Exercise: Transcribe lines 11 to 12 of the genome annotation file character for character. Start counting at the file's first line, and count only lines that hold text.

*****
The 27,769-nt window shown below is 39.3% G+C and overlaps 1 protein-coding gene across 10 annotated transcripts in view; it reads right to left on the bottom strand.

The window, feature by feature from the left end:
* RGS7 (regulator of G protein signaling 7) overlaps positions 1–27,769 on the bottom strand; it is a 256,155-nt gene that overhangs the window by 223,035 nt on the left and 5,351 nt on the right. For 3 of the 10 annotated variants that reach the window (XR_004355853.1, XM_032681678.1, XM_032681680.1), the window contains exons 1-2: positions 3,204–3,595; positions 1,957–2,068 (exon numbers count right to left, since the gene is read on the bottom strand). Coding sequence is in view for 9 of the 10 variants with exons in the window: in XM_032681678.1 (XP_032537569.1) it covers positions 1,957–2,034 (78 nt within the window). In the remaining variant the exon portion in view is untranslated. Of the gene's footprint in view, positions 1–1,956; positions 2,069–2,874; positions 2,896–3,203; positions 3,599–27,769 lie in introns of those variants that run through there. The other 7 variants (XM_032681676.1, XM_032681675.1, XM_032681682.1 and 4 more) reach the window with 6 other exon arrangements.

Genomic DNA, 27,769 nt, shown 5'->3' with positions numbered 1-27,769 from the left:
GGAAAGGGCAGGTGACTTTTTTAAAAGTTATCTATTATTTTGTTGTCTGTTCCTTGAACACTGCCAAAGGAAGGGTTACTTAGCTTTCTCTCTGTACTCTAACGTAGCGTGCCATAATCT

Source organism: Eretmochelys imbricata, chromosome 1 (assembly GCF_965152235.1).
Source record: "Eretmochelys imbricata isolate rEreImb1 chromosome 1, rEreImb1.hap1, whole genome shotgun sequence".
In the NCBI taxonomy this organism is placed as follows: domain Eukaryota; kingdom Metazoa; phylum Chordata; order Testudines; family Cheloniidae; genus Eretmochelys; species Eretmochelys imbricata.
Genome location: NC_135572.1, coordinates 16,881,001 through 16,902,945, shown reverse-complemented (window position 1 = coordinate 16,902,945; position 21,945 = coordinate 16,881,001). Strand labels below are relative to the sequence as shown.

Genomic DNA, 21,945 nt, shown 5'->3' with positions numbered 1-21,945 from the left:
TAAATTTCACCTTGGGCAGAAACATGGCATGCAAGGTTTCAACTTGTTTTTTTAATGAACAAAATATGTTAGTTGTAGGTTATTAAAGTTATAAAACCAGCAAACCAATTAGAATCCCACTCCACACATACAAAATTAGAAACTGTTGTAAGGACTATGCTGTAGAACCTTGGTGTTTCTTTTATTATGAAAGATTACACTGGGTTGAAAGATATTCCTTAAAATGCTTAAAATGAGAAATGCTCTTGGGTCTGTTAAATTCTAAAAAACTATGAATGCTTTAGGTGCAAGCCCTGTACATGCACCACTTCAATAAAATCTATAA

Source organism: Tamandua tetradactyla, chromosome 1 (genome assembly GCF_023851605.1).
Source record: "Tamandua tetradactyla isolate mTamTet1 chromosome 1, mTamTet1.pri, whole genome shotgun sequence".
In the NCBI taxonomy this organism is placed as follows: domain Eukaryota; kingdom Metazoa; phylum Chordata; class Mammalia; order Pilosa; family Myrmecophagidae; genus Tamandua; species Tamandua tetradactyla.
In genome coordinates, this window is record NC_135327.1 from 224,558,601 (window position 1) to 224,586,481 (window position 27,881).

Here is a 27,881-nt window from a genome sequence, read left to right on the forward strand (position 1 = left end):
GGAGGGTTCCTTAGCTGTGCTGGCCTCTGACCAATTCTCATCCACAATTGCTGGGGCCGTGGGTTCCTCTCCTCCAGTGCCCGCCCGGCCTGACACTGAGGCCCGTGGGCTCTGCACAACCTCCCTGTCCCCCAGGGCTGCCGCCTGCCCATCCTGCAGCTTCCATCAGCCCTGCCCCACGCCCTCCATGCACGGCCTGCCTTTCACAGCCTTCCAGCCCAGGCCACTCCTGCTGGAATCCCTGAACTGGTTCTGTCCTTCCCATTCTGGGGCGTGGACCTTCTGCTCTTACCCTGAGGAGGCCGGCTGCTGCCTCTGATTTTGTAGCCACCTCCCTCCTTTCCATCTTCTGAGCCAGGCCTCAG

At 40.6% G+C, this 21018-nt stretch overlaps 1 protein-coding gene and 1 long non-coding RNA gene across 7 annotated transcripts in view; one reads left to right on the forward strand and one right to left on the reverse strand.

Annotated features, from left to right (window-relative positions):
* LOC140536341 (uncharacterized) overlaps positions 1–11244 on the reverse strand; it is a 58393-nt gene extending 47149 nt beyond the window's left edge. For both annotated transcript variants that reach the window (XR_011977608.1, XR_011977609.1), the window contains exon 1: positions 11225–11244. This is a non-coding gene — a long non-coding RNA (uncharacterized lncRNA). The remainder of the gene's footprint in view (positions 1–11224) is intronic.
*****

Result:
TAAATTTCACCTTGGGCAGAAACATGGCATGCAAGGTTTCAACTTGTTTTTTTAATGAACAAAATATGTTAGTTGTAGGTTATTAAAGTTATAAAACCAGCAAACCAATTAGAATCCCACTCCACACATACAAAATTAGAAACTGTTGTAAGGACTATGCTGTAGAACCTTGGTGTTTCTTTTATTATGAAAGATTACACTGGGTTGAAAGATATTCCTTAAAATGCTTAAAATGAGAAATGCTCTTGGGTCTGTTAAATTCTAAAAAACTATGAATGCTTTAGGTGCAAGCCCTGTACATGCACCACTTCAATAAAATCTATAA

Source organism: Tamandua tetradactyla, chromosome 1 (genome assembly GCF_023851605.1).